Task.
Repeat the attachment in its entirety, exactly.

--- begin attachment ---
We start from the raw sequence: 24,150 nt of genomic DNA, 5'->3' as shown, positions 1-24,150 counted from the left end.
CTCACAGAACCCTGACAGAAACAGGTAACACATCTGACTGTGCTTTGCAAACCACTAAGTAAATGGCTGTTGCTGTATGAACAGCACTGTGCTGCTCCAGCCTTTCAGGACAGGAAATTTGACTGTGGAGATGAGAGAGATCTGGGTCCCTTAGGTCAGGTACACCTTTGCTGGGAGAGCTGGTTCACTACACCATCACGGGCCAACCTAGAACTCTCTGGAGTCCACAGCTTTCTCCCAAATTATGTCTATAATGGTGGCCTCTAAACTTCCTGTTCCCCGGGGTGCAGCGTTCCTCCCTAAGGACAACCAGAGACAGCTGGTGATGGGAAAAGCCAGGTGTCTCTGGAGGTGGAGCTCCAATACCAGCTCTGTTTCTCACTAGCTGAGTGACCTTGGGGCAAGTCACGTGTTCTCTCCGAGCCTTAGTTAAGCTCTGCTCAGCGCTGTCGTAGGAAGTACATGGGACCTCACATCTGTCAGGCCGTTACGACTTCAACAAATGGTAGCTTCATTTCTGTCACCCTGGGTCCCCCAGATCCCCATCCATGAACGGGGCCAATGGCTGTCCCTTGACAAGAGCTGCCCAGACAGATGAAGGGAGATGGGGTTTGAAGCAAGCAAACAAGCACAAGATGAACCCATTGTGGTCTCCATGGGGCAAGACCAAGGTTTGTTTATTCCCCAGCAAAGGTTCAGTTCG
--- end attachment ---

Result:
We start from the raw sequence: 24,150 nt of genomic DNA, 5'->3' as shown, positions 1-24,150 counted from the left end.
CTCACAGAACCCTGACAGAAACAGGTAACACATCTGACTGTGCTTTGCAAACCACTAAGTAAATGGCTGTTGCTGTATGAACAGCACTGTGCTGCTCCAGCCTTTCAGGACAGGAAATTTGACTGTGGAGATGAGAGAGATCTGGGTCCCTTAGGTCAGGTACACCTTTGCTGGGAGAGCTGGTTCACTACACCATCACGGGCCAACCTAGAACTCTCTGGAGTCCACAGCTTTCTCCCAAATTATGTCTATAATGGTGGCCTCTAAACTTCCTGTTCCCCGGGGTGCAGCGTTCCTCCCTAAGGACAACCAGAGACAGCTGGTGATGGGAAAAGCCAGGTGTCTCTGGAGGTGGAGCTCCAATACCAGCTCTGTTTCTCACTAGCTGAGTGACCTTGGGGCAAGTCACGTGTTCTCTCCGAGCCTTAGTTAAGCTCTGCTCAGCGCTGTCGTAGGAAGTACATGGGACCTCACATCTGTCAGGCCGTTACGACTTCAACAAATGGTAGCTTCATTTCTGTCACCCTGGGTCCCCCAGATCCCCATCCATGAACGGGGCCAATGGCTGTCCCTTGACAAGAGCTGCCCAGACAGATGAAGGGAGATGGGGTTTGAAGCAAGCAAACAAGCACAAGATGAACCCATTGTGGTCTCCATGGGGCAAGACCAAGGTTTGTTTATTCCCCAGCAAAGGTTCAGTTCG